Hybrid and multi clouds complement each other. Multi clouds can be hybridized by incorporating a mixture of private cloud resources with the multiple public clouds. However, hybrid clouds don’t incorporate more than one public cloud.
Key technologies of multi cloud strategy
Multi cloud containers
Containers are used to move applications within a multi cloud infrastructure. The container includes applications, libraries, environment variables, and configuration files needed to run the application no matter what operating environment the container runs in.
Multi cloud storage
You can store data on-premises, in the cloud, or a combination of both depending on what works best for your needs. Storing your data in the cloud gives you flexibility and scalability. Multi cloud storage lets you store specific types of data in different locations to comply with privacy laws and regulations that differ among states, countries, and regions.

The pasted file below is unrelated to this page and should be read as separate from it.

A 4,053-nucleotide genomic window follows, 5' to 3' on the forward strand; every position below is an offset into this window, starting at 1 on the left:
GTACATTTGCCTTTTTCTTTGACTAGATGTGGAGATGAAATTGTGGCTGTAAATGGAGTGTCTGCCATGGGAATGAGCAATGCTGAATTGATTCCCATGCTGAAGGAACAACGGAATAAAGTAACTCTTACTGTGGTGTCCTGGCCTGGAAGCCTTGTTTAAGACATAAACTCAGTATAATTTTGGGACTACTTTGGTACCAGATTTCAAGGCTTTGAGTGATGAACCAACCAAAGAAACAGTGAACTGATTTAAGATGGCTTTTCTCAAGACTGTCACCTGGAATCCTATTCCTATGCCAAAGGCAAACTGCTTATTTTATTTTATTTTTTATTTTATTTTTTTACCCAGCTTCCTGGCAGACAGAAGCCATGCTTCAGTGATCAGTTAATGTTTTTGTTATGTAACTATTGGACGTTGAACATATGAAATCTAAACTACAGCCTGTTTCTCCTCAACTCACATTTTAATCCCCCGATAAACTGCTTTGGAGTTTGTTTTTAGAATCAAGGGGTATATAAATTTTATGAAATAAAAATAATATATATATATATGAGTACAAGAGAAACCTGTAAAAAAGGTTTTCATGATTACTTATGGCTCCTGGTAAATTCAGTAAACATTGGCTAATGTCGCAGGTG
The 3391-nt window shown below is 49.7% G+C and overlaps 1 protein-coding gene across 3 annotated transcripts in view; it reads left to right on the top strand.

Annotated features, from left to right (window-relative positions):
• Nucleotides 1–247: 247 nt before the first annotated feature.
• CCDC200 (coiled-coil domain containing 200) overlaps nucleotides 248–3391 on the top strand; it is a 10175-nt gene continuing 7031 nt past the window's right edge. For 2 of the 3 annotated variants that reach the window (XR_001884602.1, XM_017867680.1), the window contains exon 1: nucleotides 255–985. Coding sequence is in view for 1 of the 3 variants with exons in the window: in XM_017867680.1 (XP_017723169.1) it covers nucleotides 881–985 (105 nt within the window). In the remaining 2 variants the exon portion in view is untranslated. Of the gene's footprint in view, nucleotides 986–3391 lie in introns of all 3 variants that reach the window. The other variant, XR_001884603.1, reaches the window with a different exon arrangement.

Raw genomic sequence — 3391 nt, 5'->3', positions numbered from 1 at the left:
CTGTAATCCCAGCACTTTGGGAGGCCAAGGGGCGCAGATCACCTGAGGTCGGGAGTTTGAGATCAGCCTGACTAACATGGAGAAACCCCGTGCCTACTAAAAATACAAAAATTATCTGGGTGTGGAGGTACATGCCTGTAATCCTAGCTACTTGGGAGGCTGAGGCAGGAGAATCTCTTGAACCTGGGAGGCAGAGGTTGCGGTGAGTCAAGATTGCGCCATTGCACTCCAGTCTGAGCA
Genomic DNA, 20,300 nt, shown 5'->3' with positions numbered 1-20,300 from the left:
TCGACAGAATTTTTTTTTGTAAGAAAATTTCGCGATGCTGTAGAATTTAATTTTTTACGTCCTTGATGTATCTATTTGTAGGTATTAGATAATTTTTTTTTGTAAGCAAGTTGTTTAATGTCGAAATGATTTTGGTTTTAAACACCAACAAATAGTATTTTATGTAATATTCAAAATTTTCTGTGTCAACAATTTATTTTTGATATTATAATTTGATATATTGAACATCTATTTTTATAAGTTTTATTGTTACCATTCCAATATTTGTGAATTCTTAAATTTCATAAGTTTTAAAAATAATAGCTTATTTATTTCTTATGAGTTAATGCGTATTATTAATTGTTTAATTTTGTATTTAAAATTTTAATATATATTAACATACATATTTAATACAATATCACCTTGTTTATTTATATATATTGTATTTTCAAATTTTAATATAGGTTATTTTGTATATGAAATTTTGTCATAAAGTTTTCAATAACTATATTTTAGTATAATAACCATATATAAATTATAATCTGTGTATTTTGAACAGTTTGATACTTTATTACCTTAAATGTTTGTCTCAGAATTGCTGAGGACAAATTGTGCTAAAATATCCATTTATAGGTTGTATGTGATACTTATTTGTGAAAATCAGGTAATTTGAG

Multi cloud automation
Keep your applications running and working together across multiple clouds and geographic locations. Automation reduces human error and improves operational efficiency and consistency, freeing up your teams so they can address other tasks.
Multi cloud monitoring
Silos and other complexities reduce visibility in a multi cloud environment making it difficult to manage your infrastructure. Lucid’s mapping tools help you visualize your cloud architecture, identify problem areas, and pinpoint areas for automation. Start monitoring your cloud implementation early to avoid blindly managing resources.
Benefits of multi cloud